The grand amphitheatre at EphesusI take a seat at an al-fresco restaurant, Firinci Cafe, on Passaport quay and order a coffee. There is an enthusiastic, almost festive, character to this part of town. The coffee arrives in a tiny cup. It holds a rich, muddy concoction. Turkish coffee is prepared by boiling finely-powdered, roasted beans in a cezve, or pot. The coffee is left to settle into a thick, strong, sludge.

Olives are a staple in SmyrnaAhmet Maqsood, my steward, tells me most drinkers only manage four or five sips before the dregs at the bottom become too bitter to finish. To the Turks, coffee is a potent aphrodisiac. In werkelijkheid, jaar geleden, you could even divorce your spouse if they refused to drink it. De volgende dag, I set off on my journey from Izmir to Smyrna, the legendary city of the Amazons- the warrior womenfolk of Greek mythology.

Legend has it that the Goddess Nemesis visited Alexander the Great in a dream when he stopped to rest on Mt Pagus, just outside the city walls. Nemesis ordered the city be moved to the hillside, where modernday Izmir stands. No reason was given; at least none was recorded. Echter, the Oracle of Claros is said to have predicted that Smyrna’s citizens would be four times happier if they made the shift.

The Oracle was right. The city prospered thanks to its fortuitous location along important trade routes. Strabo, the ancient geographer, once wrote that Izmir was the most beautiful Ionian city, even rivalling nearby Ephesus, which is my next stop.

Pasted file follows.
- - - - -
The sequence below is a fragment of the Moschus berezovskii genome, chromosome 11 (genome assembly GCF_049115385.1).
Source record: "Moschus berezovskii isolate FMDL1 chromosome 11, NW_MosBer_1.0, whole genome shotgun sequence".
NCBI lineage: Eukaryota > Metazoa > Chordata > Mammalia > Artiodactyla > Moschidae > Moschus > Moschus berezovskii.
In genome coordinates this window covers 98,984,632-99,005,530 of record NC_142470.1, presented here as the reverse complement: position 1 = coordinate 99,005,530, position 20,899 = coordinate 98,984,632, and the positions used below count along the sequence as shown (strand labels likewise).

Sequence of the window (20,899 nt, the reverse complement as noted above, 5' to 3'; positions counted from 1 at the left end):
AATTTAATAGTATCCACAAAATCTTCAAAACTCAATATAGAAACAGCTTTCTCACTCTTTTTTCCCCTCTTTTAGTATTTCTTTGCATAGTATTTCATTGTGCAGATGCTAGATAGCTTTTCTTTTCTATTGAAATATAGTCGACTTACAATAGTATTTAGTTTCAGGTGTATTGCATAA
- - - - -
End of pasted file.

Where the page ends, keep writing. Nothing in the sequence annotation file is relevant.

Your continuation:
Asansor, the roof-top restaurantEphesus hints at what Smyrna would have looked like in ancient times. It was the capital of the Asian arm of the Roman Empire and was home to 200,000 mensen. Although only partially excavated, Ephesus is a fascinating reminder of how advanced these ancient cultures were. I arrive on a busy morning. Efeze’ bone-white ruins attract scores of tourists. They may be dressed in jeans and hats but I can’t help but imagine that this is what the city’s busy streets would have seemed like in the first century AD. At dusk, I return to my hotel after my time-travelling adventure. A guide book from the concierge helps me navigate the labyrinth of Ottoman and Roman history.

De volgende dag, Sirince (meaning ‘prettyin Turkish) awaits a visit. This tiny village perched atop a hill is a perfect synthesis of pre-1920 Turkic-Greek culture. The town is famous for olives. In werkelijkheid, the world’s oldest olive oil workshop is just 20 kilometres away in the fishing village of Urla, which dates back to 4000 BC. Aubergines, peppers, mulberry, pomegranate, figs, and pumpkin are also staples here.